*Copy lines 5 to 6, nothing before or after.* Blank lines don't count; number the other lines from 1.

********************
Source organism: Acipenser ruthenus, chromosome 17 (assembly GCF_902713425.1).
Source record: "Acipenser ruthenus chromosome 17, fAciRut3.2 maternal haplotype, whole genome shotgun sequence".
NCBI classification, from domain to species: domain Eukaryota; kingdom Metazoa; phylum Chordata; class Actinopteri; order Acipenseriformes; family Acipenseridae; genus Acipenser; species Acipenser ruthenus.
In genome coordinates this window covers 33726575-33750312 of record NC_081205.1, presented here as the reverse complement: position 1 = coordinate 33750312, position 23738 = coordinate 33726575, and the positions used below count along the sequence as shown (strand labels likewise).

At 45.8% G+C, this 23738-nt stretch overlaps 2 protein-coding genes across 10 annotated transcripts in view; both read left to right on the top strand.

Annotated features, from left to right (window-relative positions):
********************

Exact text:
At 45.8% G+C, this 23738-nt stretch overlaps 2 protein-coding genes across 10 annotated transcripts in view; both read left to right on the top strand.

Annotated features, from left to right (window-relative positions):